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I use R with the MuMIn package for Multimodel inference. My global Model is

M.global <- glmer(y ~ c1 + I(c1^2) + c2 + c3 + c4 + (1|subject),data, family =poisson(link="log))

After that I use

M.dredge <- dredge(M.global, m.max=3, subset = dc(cpl,I(cpl^2)))

To calculate all possible models from the global model and rank them by AICc. m.max limits the number of predictor to 3 and dc is a dependency chain, so the function takes the squared c1 only if unsquared c1 is included. m.max is used since the total sample size is 30, and according to Harrels 10:1 rule of thumb there is amximum of 3 predictors to avoid overfitting.

The I use

M.avg <- model.avg(M.dredge, subset= delta < 4, fit=TRUE))

to get the model average across a subset of candidate models with a maximum difference of 4 AICc points to the "best" model having the lowest AICc. fit = TRUE refits every model in the subset.

Now I can use M.avg to get the averaged (full and conditional) coefficients for all predictors included in the subset as well as for the confdidence intervals:

Coef <- coef(M.avg, full=TRUE)
CI <- confint(M.avg, full=TRUE)

Now my question: Using poisson GLMMs and model averaging, how can I calculate model predictions and according confidence intervals for these predictions, to be used in a graph showing the regression line and confidence bands for that line?

Here they fill in the coefficients in the Model formula by hand and calculate point estimates for a given value (0, and 0.25) for the predictor f. Afterwards they repeat the procedure with the lower and the upper value of the confidence interval for the coefficients. However, I repeated that and I got something like this:

enter image description here

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  • $\begingroup$ how about predict(se.fit = TRUE)? $\endgroup$ – Kamil Bartoń Apr 8 '16 at 8:16
  • $\begingroup$ This causes the following error: Error in predict.averaging(ls.avgModels[[1]], se.fit = TRUE) : 'predict' for models '21', '23', '29', '19', '17', '53', '31', '51', '49', '55', '61' and '63' caused errors In addition: There were 12 warnings (use warnings() to see them) $\endgroup$ – Pharcyde Apr 8 '16 at 12:08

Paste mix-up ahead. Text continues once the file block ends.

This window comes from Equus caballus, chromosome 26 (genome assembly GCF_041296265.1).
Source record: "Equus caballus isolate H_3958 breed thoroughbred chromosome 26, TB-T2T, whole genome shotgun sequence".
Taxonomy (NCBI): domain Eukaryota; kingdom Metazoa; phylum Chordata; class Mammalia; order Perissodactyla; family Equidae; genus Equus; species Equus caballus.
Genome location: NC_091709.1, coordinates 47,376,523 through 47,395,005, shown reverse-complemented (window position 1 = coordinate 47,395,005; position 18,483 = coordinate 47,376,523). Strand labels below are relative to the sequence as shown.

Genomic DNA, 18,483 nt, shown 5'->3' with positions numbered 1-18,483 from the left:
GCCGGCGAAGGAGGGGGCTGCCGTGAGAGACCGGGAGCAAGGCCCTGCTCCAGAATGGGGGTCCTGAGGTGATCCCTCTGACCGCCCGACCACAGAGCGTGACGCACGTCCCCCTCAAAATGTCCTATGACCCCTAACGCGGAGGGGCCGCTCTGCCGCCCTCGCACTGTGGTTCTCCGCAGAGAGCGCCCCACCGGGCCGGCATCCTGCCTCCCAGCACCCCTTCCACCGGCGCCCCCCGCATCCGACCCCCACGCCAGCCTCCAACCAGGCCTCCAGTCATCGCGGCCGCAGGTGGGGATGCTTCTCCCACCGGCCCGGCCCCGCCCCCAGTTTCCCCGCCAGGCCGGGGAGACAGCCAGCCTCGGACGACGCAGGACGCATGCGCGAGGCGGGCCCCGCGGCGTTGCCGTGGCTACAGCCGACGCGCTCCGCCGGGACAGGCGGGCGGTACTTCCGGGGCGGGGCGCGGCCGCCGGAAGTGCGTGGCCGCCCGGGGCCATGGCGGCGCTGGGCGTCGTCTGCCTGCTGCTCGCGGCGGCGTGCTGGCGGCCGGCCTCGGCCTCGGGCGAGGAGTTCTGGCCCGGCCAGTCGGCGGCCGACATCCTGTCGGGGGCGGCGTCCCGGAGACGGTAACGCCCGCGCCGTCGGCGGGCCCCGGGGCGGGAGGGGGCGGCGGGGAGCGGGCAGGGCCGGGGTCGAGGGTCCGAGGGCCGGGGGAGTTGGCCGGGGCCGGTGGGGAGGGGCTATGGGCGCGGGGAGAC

• $\begingroup$ And this is the Warning: 1: In predict.merMod(object = <S4 object of class structure("lmerMod", package = "lme4")>, ... : cannot calculate predictions with both standard errors and random effects $\endgroup$ – Pharcyde Apr 8 '16 at 12:09
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    $\begingroup$ ?predict.merMod says: re.form argument - "if NA or ~0, include no random effects." $\endgroup$ – Kamil Bartoń Apr 8 '16 at 12:50
  • $\begingroup$ Aaaaahhh Oh my god, I'm sorry I did not looked good enough in the help file. Thank you very much. $\endgroup$ – Pharcyde Apr 8 '16 at 14:47
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Hi thanks to lots of hints by Kamil Bartón, i ended up with the following procedure:

M.global <- glmer(y ~ c1 + I(c1^2) + c2 + c3 + c4 + (1|subject),data, family =poisson(link="log))
M.dredge <- dredge(M.global, m.max=3, subset = dc(cpl,I(cpl^2)))
M.avg <- model.avg(M.dredge, subset= delta < 4, fit=TRUE))

newdata <- expand.grid(c1= with(data, seq(min(c1), max(c1), length.out=50)),
                       c2 = mean(data$c2),
                       c3 = mean(data$c3),
                       c4 = mean(data$c4))
# No random effects variable is needed!

# Calculate Predicitons with stnadard errors, and confidence intervals subsequently

pred.se <- predict(M.avg, type="response", se.fit=TRUE, re.form=NA, full=T, newdata)
  newdata$fit <- pred.se$fit
  newdata$SE <- pred.se$se
  newdata$upr=newdata$fit+1.96*newdata$SE
  newdata$lwr=newdata$fit-1.96*newdata$SE

# full=T defines the use of  full model-averaged coefficients see [here][1] 
# (full=F would not work either, due to mixed models); type= "response" 
# calculates predictions on the response scale (i.e. uses the inverse link
# function, exp() in poisson); re.form = NA avoids the use of random factors
# (inclusion is not possible with se.fit=TRUE).

Note: when using glmmadmb(family="nbinom2") the use of type="response" is not possible, but type="link" is. You could take the exp() of fit, SE, lwr, and upr, afterwards in the newdata frame.

The plots can be produced by:

p1 <- ggplot(newdata, aes(x=c1, y=fit)) +
    geom_ribbon(aes(ymin = lwr, ymax = upr), alpha = .25) +
    geom_line(size = 2) +
    labs(x = "c1 continous variable (restandardized)", y = "y response variable on original scale")
  print(p1)

Don't foget to re-standadize z transformed predictor variables in the final newdata frame. i.e.:

x <- attr(data, 'scaled:scale')
scale <- data.frame(t(x))
x <- attr(data, 'scaled:center')
center <- data.frame(t(x))

newdata$c1 <- newdata$c1 * scale$c1 + center$c1
newdata$c2 <- newdata$c2 * scale$c2 + center$c2
newdata$c3 <- newdata$c3 * scale$c3 + center$c3
newdata$c4 <- newdata$c4 * scale$c4 + center$c4

Now I am just wondering, why calculation of confidence intervals from single general linear mixed models (GLMMs) are so intensively discussed. Often you hear that you need complicated bootstrap methods or MarkovChainMonteCarlo (MCMC) algorithms to produce confidence intervals. Very, very complex for non-mathematicians. And even the function confint() takes much longer to calculate profile confidence intervals from a single mixed models than does from type=averaging model objects. Probably this is a Question of Accuracy and the se.fit = TRUE method is the least accurate? Furthermore i don't know if a correction method for Confidence intervals is included in the procedure presented here.

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